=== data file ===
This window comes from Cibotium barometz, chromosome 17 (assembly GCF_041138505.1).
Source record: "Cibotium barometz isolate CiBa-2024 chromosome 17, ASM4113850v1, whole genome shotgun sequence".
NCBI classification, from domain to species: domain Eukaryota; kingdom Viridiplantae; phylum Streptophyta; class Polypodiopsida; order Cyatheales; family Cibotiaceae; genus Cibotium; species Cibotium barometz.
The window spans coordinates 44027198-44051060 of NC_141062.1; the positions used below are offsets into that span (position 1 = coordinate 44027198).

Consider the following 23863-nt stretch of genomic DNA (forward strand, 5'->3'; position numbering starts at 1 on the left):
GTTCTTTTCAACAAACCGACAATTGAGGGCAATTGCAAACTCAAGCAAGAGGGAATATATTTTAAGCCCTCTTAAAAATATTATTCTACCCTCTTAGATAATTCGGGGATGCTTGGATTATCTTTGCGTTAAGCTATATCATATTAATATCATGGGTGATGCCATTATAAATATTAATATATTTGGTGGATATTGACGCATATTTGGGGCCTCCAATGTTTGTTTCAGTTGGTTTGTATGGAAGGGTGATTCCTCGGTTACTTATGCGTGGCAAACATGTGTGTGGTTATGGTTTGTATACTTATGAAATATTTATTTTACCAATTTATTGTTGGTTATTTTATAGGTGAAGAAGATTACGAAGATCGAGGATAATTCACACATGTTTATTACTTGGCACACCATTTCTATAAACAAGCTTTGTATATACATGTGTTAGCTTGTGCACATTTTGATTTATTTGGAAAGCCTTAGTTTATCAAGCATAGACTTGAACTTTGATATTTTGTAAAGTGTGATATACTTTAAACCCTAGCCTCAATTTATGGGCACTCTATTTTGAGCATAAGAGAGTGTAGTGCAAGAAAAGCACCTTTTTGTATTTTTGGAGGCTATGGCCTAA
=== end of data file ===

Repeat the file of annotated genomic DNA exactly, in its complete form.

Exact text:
This window comes from Cibotium barometz, chromosome 17 (assembly GCF_041138505.1).
Source record: "Cibotium barometz isolate CiBa-2024 chromosome 17, ASM4113850v1, whole genome shotgun sequence".
NCBI classification, from domain to species: domain Eukaryota; kingdom Viridiplantae; phylum Streptophyta; class Polypodiopsida; order Cyatheales; family Cibotiaceae; genus Cibotium; species Cibotium barometz.
The window spans coordinates 44027198-44051060 of NC_141062.1; the positions used below are offsets into that span (position 1 = coordinate 44027198).

Consider the following 23863-nt stretch of genomic DNA (forward strand, 5'->3'; position numbering starts at 1 on the left):
GTTCTTTTCAACAAACCGACAATTGAGGGCAATTGCAAACTCAAGCAAGAGGGAATATATTTTAAGCCCTCTTAAAAATATTATTCTACCCTCTTAGATAATTCGGGGATGCTTGGATTATCTTTGCGTTAAGCTATATCATATTAATATCATGGGTGATGCCATTATAAATATTAATATATTTGGTGGATATTGACGCATATTTGGGGCCTCCAATGTTTGTTTCAGTTGGTTTGTATGGAAGGGTGATTCCTCGGTTACTTATGCGTGGCAAACATGTGTGTGGTTATGGTTTGTATACTTATGAAATATTTATTTTACCAATTTATTGTTGGTTATTTTATAGGTGAAGAAGATTACGAAGATCGAGGATAATTCACACATGTTTATTACTTGGCACACCATTTCTATAAACAAGCTTTGTATATACATGTGTTAGCTTGTGCACATTTTGATTTATTTGGAAAGCCTTAGTTTATCAAGCATAGACTTGAACTTTGATATTTTGTAAAGTGTGATATACTTTAAACCCTAGCCTCAATTTATGGGCACTCTATTTTGAGCATAAGAGAGTGTAGTGCAAGAAAAGCACCTTTTTGTATTTTTGGAGGCTATGGCCTAA